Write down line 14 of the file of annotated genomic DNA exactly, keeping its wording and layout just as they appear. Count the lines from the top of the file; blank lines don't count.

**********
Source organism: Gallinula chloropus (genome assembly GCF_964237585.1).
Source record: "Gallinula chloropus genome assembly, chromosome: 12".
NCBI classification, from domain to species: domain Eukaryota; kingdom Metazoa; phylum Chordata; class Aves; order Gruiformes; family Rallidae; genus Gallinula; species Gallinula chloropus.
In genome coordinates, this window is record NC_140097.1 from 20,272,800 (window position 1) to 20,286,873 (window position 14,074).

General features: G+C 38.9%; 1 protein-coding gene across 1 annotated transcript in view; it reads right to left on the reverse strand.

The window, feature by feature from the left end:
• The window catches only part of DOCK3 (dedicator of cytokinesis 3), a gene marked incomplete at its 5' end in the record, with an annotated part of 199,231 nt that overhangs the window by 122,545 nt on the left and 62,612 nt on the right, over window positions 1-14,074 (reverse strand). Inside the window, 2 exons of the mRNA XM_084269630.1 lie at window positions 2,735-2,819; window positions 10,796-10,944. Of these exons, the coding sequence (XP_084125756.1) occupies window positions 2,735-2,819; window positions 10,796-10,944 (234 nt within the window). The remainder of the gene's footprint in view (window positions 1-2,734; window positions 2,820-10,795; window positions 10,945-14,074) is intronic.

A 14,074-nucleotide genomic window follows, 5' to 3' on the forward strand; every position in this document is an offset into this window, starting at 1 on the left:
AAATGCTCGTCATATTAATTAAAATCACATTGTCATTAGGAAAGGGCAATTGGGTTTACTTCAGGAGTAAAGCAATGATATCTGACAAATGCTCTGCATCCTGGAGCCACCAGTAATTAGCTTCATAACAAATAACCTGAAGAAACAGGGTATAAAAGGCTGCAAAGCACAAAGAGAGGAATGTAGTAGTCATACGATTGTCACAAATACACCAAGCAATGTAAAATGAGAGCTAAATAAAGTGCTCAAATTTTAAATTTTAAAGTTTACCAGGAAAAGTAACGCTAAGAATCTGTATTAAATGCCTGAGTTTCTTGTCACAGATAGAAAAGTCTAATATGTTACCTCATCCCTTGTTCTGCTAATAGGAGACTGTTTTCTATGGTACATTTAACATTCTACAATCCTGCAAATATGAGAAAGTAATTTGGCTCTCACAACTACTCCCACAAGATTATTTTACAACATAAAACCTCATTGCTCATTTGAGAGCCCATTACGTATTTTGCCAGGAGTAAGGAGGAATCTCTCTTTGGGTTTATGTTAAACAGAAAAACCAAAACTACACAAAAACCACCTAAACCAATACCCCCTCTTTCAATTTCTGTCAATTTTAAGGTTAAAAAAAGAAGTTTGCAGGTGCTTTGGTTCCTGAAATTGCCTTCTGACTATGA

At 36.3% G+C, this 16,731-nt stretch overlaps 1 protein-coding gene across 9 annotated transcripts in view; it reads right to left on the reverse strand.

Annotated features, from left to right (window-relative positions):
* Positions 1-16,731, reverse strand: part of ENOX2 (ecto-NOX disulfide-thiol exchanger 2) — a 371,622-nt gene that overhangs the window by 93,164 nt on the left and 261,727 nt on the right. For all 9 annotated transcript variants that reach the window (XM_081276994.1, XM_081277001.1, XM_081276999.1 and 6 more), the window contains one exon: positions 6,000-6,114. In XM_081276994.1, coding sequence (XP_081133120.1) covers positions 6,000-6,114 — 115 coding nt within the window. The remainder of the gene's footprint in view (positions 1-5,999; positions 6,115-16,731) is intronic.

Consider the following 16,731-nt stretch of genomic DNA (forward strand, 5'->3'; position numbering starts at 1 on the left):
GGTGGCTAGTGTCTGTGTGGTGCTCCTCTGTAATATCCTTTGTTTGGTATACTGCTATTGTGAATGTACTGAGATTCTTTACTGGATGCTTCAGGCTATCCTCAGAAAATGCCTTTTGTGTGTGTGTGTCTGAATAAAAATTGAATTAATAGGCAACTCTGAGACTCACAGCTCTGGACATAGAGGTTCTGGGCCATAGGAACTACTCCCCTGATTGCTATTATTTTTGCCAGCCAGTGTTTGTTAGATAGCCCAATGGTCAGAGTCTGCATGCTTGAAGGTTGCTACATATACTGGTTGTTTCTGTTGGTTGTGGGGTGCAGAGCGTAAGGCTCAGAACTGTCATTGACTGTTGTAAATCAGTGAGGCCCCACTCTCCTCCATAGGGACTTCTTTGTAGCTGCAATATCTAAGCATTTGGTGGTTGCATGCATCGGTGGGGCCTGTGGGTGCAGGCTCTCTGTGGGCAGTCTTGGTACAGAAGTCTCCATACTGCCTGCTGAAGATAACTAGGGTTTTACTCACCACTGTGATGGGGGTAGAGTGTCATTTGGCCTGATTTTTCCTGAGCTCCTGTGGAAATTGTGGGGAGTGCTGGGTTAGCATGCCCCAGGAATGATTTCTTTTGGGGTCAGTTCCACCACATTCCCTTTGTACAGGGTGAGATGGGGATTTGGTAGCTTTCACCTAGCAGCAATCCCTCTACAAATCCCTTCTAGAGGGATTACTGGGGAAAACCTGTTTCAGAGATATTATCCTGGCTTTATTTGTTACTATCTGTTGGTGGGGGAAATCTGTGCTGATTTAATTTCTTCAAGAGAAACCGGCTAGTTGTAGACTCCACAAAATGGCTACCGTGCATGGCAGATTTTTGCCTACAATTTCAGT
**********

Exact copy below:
GGTGGCTAGTGTCTGTGTGGTGCTCCTCTGTAATATCCTTTGTTTGGTATACTGCTATTGTGAATGTACTGAGATTCTTTACTGGATGCTTCAGGCTATCCTCAGAAAATGCCTTTTGTGTGTGTGTGTCTGAATAAAAATTGAATTAATAGGCAACTCTGAGACTCACAGCTCTGGACATAGAGGTTCTGGGCCATAGGAACTACTCCCCTGATTGCTATTATTTTTGCCAGCCAGTGTTTGTTAGATAGCCCAATGGTCAGAGTCTGCATGCTTGAAGGTTGCTACATATACTGGTTGTTTCTGTTGGTTGTGGGGTGCAGAGCGTAAGGCTCAGAACTGTCATTGACTGTTGTAAATCAGTGAGGCCCCACTCTCCTCCATAGGGACTTCTTTGTAGCTGCAATATCTAAGCATTTGGTGGTTGCATGCATCGGTGGGGCCTGTGGGTGCAGGCTCTCTGTGGGCAGTCTTGGTACAGAAGTCTCCATACTGCCTGCTGAAGATAACTAGGGTTTTACTCACCACTGTGATGGGGGTAGAGTGTCATTTGGCCTGATTTTTCCTGAGCTCCTGTGGAAATTGTGGGGAGTGCTGGGTTAGCATGCCCCAGGAATGATTTCTTTTGGGGTCAGTTCCACCACATTCCCTTTGTACAGGGTGAGATGGGGATTTGGTAGCTTTCACCTAGCAGCAATCCCTCTACAAATCCCTTCTAGAGGGATTACTGGGGAAAACCTGTTTCAGAGATATTATCCTGGCTTTATTTGTTACTATCTGTTGGTGGGGGAAATCTGTGCTGATTTAATTTCTTCAAGAGAAACCGGCTAGTTGTAGACTCCACAAAATGGCTACCGTGCATGGCAGATTTTTGCCTACAATTTCAGT